Faith in tough times

 
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It wasn’t bad news; it was terrible news. Morris* knew it would disrupt his whole life. “It’s something that you never expect to happen to you,” he says, “and it opens up the question of the unknown: what is going to happen next?”

Morris had just been diagnosed with a most dreaded disease: cancer. Multiple myeloma to be exact, a cancer of the bone marrow. A large tumour was found in his femur that could have broken his leg at any moment. “It was a very bad surprise,” he says, “I had no idea. I didn’t suspect any serious issue with my leg.” He did, however, have excruciating back pain. When an ambulance took him to the hospital’s emergency department he had to crawl across the floor to reach the stretcher.

Morris believed in God and attended church before his diagnosis, and he says this is what got him through each moment. “When your faith is tested, you decide what path you will follow—will I be angry, or will I be faithful and keep believing? And, of course, to believe in a wonderful, loving, merciful God is what makes the world of difference.”

The Australian Bureau of Statistics defines religion as “a set of beliefs and practices, usually involving acknowledgment of a divine or higher being or power, by which people order the conduct of their lives both practically and in a moral sense.” Spirituality is about the search for meaning in life. Human happiness relies on purpose and meaning, and the strength of an individual’s beliefs is strongly linked to their health.

Thousands of studies have underscored how the spiritual lifts one’s mood and general wellbeing. Most of these studies focus on religious practice. It’s fair to say that in a minority of cases certain religious practices cause harm, but the vast majority of studies show positive benefits to societal and individual wellbeing.

Chronic health conditions, such as cancer, increase the risk of depression. However, spirituality can uplift and increase healing in patients with chronic conditions. In cancer patients, spirituality reduces their risk of suffering from depression. One reason for this is that faith encourages a positive worldview. Morris says, “I believe that you need to have faith to have hope. It gives you a positive view of the future, which increases your happiness.” Positive thinking includes gratitude—counting one’s blessings. Faith also encourages an altruistic or “other-focused” approach, which also increases happiness.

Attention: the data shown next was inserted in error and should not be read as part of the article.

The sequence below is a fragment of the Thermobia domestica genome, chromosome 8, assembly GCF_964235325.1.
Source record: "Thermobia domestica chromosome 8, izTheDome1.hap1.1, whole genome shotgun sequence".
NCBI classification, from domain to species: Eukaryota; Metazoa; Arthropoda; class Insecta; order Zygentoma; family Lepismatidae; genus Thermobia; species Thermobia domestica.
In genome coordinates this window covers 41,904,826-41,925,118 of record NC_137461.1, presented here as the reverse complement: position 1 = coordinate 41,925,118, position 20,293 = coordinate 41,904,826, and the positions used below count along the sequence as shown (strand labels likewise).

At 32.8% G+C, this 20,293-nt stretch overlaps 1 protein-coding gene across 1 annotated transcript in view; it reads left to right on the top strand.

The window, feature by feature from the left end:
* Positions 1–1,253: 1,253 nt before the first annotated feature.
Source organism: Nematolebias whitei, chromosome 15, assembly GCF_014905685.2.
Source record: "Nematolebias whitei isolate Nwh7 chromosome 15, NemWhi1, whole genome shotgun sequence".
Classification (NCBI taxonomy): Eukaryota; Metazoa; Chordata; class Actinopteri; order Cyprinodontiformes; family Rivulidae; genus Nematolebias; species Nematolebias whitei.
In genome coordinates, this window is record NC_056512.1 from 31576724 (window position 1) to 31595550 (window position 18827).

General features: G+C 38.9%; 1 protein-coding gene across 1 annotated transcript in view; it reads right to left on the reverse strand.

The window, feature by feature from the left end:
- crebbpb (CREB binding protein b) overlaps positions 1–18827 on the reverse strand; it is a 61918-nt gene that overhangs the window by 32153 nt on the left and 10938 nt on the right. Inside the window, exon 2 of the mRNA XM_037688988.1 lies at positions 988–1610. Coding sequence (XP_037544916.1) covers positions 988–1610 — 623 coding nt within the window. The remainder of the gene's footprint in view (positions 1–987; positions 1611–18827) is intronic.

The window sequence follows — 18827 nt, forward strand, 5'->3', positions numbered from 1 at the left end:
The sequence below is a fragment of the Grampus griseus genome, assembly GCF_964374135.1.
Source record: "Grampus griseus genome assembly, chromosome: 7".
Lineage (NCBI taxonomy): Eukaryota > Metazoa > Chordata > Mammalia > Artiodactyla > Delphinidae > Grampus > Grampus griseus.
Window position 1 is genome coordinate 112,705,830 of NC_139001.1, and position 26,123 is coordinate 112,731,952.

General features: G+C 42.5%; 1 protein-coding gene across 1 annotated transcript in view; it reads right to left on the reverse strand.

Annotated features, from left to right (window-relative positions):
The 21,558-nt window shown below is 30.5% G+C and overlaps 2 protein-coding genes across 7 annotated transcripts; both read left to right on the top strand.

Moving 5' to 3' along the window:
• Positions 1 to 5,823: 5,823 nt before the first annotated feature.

Morris found this principle of altruism in the Bible. He says, “When you read the Word, it teaches you many things—one of them is to support and help your neighbour; the person next to you. What better person to reach out to another patient than someone who has the same problem? My cancer is different to theirs, but it’s cancer nevertheless. That somebody else will listen to me because we are going through the same thing.”

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He’s also seen that the Bible teaches joy; as it says in Proverbs 17:22, “A joyful heart is good medicine, but a broken spirit dries the bones.”

“Overall you have to show what you have inside,” says Morris. “Be funny; be naturally who you are; express your happiness. Play with your children when you can and behave as if there is not a worry in the world—that has been my motto.” Studies have shown that laughter can indeed be a powerful medicine that increases feelings of happiness and wellbeing.

One benefit of religious attendance is that it encourages social connection. Religious community provides a support network and has been shown to decrease the risk of depression and psychological distress. Even those who don’t directly participate in religious community reap the benefits. One German study found that even atheists who live in highly religious areas have more life-satisfaction!

Morris felt the encouragement of his church community even when he was too ill to attend. Many church members prayed for him, sent messages, visited and asked about his needs.

The “Blue Zones” of the world are places where people live the longest. One of these zones is Loma Linda, California, where about a third of residents are Seventh-day Adventists. Their commitment to faith-based community, along with their non-smoking, non-drinking, plant-based health practices, has added quality of life as well as quantity of life in years. Similarly, a Canadian study showed that those with higher levels of religious attendance were at lower risk of suicide. This is relevant to Australia and New Zealand, where suicide is still one of the leading killers of young people.

Based on the information gathered from objective and subjective sources—one patient’s story and a wealth of studies—faith and spirituality combined with religious practice and community have been linked with increased wellbeing, physical health, life-satisfaction and happiness, while decreasing the risk of depression and suicide.

Morris says that without His belief in God and the spiritual support of loved ones and his church community, he would not be able to go through the tough times. “Believing in a God, in the Creator, made an unimaginable difference. First, you develop trust that the Lord will look after you; that He is a powerful God. Then you learn to rely on Him and not to be full of anxiety and fear. Believing in God’s promises by faith, and all the things promised in the Bible, is what gives me peace. And through the promises you see this disease with hope. The moments that you live are filled with hope, and that gives you happiness.”

 

Leesa Briones is a lifestyle medicine student with a background in education. She lives with her family in Melbourne.

* For privacy reasons, only Morris’s first name is used.

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